I don't do fine art for a living either because my art is such a personal thing. So much thought, heart, and soul goes into every piece that I can't bear to part with it when I'm done. It's almost like an inkblot of where my mind was at the time - how can one give up a piece of themselves like that.
I don't normally talk about things at such a personal level on my blog but I feel I had to mention this in order to explain the brilliance of lulu.com. Lulu was originally a site for people to self-publish their books. You upload a digital copy, and they don't actually print it until someone orders it. They have recently expanded their services to include art prints, calendars, brochures, manuals, and other printed material. I uploaded a book and an art piece as a test, and both were great quality. I verified with customer service that the paper they use is archival quality.
So I've opened a Lulu store. I don't intend to make bank - in fact, I've only set my markup at $5 over the production costs. Lulu makes a commission, so I am actually making only $4 for every sale. But it doesn't really matter - I just love knowing that people out there like my work. I remember my employers had an art show for the employees, and my co-worker's granddaughters loved my pieces. It's kind of funny but out of all the compliments that day, those meant the most. I think it's because it let me know that I hadn't lost my inner child. The art show also made me realize that I wanted to share my art with more people. Lulu let's me do that, while still holding on to the originals.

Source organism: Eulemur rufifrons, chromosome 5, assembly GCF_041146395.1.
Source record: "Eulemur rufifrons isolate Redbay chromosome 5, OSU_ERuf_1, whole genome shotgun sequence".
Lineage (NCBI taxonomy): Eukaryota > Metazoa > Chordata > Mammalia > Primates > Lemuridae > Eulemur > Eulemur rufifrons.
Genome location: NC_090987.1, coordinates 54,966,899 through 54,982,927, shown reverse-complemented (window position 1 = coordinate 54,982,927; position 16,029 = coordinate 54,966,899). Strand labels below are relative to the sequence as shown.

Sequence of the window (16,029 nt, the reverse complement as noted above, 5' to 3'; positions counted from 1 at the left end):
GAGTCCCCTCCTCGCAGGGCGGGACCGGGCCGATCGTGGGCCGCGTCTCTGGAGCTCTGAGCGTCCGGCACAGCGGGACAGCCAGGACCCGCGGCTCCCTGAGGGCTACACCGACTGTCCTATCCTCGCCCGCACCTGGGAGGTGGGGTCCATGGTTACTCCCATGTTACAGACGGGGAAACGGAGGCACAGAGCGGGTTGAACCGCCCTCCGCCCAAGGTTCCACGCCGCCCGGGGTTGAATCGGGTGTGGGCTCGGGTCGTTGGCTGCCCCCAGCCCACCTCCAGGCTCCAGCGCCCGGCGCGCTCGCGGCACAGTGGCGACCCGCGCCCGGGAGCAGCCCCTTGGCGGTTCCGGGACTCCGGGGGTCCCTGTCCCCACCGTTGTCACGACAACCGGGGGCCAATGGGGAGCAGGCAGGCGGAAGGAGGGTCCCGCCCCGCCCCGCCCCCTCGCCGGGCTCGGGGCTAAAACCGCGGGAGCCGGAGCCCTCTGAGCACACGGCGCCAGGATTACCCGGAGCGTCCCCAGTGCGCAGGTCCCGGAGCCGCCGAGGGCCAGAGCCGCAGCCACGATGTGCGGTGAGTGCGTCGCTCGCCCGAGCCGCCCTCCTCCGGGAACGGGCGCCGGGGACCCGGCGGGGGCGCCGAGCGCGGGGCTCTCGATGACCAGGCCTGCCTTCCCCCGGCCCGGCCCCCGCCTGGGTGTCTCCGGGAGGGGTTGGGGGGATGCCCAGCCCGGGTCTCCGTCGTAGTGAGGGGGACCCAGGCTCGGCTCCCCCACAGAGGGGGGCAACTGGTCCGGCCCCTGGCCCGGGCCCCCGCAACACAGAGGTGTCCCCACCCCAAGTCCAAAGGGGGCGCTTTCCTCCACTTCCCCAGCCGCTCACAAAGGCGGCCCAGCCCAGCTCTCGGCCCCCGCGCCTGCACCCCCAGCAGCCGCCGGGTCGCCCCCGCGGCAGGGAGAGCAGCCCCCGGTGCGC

Right now, I only have my graphite drawings uploaded. I will be adding select photos from my gallery, digital art, and later, books. I have to get most of the photos and digital art print-ready, which takes time.